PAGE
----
One-hundred teased fibers of proximal and of distal sural nerve of five rats fed lead carbonate for 3 months were evaluated to see whether the pattern of segmental demyelination was random or clustered. If the evaluation was done by the length of the “territory of an old internode” (the region of one Schwann cell) a significant departure from randomness could not be shown for the majority of nerves. However, if the evaluation was by regions with and without myelin a highly clustered pattern of segmental demyelination was found. Since several remyelinated internodesform following internodal segmental demyelination, of one “old internode” the lattermethod of analysis would be expected to show clustering even though Schwann cell damage was random.Therefore the second method of analysis cannot be used to assess randomness of Schwann cell involvement in neuropathy. We interpret these studies as supporting the concept that Schwann cells are primarily and ubiquitously involved in lead neuropathy of the rat. Possible mechanisms of such primary Schwann cell injury are direct damage from lead of the intrafascicular interstitial fluid or from increased intrafascicular interstitial pressure.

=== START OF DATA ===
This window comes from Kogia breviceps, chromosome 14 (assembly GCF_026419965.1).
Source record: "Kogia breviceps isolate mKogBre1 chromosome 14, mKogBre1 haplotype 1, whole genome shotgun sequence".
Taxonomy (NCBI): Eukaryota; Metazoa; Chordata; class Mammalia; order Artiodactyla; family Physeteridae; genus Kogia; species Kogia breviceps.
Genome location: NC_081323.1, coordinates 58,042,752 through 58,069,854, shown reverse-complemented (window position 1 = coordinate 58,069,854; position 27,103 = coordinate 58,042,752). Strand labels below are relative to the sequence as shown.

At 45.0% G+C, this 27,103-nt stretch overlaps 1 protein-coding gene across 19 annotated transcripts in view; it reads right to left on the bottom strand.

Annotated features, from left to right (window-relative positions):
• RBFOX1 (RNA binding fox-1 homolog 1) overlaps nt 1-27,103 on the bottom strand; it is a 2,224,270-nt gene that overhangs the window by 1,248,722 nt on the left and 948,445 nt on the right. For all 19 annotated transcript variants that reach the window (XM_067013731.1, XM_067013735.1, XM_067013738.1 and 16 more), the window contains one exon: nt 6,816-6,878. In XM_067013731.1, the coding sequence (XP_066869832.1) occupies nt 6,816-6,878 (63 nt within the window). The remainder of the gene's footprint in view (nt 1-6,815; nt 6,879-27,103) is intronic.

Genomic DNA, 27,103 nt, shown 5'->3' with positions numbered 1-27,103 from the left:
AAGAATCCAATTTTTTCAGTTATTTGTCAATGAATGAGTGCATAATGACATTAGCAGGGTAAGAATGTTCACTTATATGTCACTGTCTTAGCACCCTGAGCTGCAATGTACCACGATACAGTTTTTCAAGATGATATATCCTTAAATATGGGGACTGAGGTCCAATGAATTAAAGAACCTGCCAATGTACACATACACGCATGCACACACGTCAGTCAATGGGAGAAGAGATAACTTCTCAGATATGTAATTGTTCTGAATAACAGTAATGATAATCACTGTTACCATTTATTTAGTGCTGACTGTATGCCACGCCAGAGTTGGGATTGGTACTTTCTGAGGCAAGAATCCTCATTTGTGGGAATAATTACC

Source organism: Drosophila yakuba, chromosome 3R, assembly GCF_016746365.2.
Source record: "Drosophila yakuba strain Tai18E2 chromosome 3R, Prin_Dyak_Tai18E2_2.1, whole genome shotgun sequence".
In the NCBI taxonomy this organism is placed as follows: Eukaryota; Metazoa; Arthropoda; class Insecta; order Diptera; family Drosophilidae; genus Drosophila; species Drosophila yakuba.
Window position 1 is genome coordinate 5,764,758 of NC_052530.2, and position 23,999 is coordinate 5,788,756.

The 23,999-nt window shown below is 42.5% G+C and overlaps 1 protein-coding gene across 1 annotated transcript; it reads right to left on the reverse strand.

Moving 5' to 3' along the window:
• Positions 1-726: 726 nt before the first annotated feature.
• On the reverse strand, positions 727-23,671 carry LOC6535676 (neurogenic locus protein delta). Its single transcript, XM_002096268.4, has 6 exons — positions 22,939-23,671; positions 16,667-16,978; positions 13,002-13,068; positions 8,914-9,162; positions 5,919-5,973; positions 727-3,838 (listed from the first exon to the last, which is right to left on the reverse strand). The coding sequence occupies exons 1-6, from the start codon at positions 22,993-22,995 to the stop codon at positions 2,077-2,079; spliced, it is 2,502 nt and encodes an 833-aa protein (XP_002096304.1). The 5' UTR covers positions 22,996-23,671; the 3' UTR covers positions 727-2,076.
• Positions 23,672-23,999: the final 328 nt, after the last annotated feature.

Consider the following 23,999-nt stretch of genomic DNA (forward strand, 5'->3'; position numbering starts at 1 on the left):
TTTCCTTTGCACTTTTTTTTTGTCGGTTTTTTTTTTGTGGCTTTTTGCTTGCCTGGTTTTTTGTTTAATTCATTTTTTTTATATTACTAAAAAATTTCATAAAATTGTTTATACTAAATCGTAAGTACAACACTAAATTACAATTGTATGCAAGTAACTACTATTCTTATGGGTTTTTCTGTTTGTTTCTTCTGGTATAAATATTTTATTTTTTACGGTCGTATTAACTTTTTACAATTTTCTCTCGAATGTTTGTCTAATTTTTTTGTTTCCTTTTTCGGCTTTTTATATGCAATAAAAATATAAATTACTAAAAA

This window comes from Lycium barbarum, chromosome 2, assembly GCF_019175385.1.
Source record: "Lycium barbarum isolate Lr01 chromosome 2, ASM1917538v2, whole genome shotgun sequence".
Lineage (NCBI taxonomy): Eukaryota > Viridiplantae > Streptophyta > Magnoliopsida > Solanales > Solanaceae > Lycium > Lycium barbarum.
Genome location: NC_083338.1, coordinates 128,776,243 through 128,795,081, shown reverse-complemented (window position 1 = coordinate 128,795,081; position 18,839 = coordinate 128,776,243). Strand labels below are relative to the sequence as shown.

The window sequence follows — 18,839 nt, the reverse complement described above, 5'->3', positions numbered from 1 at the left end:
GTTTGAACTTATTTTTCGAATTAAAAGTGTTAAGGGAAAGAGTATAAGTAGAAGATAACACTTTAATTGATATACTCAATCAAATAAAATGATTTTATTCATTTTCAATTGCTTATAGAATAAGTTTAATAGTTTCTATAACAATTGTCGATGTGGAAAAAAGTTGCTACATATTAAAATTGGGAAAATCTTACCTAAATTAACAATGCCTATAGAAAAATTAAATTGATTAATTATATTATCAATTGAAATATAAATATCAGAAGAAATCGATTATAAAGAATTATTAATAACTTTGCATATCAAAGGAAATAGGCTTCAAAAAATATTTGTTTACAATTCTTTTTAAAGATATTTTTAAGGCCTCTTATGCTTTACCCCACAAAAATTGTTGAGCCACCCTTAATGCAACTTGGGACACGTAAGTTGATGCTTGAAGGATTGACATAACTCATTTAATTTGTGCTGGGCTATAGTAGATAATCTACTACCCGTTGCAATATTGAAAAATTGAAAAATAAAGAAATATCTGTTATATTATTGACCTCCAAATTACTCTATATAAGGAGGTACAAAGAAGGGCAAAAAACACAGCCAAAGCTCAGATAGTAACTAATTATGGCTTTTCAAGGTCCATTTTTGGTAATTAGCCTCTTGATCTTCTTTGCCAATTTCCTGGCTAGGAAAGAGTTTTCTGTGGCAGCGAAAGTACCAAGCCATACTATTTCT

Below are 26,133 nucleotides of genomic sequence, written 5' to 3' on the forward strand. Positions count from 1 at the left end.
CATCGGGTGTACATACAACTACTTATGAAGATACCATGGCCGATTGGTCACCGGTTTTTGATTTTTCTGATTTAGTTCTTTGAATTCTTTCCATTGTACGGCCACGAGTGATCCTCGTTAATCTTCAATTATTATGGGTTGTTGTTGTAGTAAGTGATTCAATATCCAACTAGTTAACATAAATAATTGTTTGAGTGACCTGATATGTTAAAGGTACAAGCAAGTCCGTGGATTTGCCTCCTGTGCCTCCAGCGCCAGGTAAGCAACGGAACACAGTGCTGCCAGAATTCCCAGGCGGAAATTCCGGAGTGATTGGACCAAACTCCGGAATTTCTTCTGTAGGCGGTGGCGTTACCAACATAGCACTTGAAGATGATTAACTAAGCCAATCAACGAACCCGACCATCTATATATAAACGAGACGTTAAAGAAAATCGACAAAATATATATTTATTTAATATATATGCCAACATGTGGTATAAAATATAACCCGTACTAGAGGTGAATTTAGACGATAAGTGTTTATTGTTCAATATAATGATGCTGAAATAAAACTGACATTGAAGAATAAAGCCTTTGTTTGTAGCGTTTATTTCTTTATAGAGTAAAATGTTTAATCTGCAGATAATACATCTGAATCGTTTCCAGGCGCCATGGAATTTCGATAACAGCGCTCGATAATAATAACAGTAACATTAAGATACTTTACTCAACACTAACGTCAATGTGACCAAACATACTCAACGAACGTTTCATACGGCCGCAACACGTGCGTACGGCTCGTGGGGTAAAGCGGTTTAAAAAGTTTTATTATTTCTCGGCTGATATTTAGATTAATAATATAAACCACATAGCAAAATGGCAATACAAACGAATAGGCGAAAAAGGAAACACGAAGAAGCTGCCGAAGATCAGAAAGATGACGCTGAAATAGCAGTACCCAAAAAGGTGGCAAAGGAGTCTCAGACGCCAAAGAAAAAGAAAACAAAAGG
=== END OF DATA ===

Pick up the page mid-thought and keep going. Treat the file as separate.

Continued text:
|Number of pages
|Journal of Neuropathology and Experimental Neurology
|Published - Jan 1 1977
ASJC Scopus subject areas
- Pathology and Forensic Medicine
- Clinical Neurology
- Cellular and Molecular Neuroscience